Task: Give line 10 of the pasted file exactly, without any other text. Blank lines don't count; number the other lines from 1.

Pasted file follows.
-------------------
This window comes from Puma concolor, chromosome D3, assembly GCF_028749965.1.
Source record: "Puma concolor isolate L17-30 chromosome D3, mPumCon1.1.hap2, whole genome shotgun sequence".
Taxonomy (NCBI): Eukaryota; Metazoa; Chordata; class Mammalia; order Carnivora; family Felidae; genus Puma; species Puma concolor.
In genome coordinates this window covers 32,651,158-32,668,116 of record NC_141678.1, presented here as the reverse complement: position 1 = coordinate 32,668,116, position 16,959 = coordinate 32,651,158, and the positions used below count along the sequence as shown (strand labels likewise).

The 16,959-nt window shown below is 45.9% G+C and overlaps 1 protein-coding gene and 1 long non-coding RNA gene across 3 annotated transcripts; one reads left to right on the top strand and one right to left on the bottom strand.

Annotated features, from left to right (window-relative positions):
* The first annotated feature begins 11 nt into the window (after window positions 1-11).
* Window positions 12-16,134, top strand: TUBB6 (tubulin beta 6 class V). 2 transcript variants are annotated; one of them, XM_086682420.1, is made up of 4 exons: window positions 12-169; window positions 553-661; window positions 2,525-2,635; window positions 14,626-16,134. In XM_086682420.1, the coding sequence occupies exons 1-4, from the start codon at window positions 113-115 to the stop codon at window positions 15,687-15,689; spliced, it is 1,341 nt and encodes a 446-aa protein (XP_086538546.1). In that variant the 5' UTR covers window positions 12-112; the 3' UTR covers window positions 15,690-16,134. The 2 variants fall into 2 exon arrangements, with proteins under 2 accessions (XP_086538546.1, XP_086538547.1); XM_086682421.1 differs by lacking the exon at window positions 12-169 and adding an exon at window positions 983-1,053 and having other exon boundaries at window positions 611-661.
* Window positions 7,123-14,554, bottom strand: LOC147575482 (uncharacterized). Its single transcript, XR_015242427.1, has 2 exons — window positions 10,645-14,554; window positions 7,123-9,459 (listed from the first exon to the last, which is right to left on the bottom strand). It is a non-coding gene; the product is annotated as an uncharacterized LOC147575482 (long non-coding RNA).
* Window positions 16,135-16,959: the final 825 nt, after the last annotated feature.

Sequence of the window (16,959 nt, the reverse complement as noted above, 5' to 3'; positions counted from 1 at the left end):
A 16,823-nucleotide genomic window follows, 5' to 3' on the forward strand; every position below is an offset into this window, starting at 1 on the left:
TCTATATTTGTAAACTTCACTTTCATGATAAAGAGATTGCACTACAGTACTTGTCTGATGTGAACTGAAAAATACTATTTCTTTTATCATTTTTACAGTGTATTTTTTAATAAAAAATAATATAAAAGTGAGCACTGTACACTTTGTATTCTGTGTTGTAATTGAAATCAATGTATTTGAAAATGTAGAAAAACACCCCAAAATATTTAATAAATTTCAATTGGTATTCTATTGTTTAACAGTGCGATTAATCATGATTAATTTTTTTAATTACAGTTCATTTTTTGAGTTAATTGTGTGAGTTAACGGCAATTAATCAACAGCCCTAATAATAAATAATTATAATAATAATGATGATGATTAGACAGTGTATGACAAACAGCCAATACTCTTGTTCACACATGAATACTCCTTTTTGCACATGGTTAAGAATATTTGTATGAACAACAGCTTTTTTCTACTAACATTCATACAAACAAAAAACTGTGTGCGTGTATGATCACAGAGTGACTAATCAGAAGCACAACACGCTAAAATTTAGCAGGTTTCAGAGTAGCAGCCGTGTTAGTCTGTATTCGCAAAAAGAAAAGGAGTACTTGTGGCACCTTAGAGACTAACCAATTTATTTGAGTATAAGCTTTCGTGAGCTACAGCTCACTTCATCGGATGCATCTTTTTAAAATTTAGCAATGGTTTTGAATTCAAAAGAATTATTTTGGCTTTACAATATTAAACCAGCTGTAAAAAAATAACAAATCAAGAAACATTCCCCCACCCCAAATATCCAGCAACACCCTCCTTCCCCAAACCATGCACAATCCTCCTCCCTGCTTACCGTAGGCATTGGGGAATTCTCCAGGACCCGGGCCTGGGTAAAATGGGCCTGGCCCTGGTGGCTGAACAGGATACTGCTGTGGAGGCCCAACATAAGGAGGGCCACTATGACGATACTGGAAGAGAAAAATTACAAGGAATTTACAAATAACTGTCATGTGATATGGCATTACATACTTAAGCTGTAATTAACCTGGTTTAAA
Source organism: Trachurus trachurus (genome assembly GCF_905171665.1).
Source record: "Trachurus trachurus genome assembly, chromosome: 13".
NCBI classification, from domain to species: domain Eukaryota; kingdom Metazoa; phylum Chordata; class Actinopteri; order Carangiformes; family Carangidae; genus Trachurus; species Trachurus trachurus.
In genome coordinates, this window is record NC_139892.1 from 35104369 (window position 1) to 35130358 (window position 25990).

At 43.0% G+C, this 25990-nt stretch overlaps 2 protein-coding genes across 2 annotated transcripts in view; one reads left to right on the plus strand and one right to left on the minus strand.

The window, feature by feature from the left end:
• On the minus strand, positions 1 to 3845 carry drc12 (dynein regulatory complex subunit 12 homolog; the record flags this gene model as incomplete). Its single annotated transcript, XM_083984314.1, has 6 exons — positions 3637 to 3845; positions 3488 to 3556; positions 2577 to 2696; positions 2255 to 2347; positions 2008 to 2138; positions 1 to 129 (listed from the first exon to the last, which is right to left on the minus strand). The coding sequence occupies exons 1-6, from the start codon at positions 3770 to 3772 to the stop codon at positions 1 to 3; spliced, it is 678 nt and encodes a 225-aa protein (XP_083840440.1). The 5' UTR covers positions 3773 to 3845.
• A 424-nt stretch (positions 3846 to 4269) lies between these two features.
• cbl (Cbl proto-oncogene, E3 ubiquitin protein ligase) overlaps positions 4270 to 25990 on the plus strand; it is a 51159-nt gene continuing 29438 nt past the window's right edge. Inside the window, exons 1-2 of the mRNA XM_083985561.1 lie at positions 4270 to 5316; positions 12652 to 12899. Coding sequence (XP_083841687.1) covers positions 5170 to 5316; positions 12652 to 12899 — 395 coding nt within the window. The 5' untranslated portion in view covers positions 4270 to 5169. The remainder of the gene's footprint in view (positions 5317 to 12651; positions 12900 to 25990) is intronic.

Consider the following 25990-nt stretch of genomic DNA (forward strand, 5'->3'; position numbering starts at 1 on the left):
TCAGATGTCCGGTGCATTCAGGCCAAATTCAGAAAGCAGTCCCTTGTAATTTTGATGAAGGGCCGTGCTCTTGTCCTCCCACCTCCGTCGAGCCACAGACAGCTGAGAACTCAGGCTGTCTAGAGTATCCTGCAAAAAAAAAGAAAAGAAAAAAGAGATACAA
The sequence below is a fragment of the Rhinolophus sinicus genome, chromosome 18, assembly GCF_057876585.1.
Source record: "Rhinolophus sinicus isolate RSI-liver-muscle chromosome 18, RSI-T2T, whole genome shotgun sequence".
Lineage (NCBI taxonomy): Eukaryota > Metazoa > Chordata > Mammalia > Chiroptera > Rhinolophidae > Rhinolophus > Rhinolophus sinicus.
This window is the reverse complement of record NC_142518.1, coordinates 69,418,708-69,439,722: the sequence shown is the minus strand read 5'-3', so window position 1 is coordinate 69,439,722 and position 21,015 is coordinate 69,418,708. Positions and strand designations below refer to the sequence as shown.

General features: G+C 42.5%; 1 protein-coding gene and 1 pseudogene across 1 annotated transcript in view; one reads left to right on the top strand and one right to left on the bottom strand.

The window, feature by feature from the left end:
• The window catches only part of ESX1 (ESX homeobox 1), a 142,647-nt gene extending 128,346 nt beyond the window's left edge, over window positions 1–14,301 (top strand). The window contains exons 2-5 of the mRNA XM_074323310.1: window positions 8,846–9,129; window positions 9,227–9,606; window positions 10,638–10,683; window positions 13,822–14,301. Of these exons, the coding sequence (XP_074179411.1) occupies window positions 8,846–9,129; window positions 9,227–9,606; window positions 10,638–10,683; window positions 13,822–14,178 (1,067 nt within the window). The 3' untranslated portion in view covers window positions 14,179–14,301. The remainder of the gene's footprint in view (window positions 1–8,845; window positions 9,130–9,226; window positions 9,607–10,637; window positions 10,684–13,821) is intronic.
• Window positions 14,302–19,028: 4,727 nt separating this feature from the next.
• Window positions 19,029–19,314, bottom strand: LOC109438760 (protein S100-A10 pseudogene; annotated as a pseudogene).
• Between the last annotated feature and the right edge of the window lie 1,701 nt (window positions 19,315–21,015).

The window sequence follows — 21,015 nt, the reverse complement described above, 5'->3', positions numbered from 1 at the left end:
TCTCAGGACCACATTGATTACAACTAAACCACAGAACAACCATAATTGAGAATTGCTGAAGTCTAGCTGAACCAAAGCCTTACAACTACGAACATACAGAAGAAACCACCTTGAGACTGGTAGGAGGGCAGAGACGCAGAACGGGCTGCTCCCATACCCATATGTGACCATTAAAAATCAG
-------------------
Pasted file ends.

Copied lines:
* Window positions 16,135-16,959: the final 825 nt, after the last annotated feature.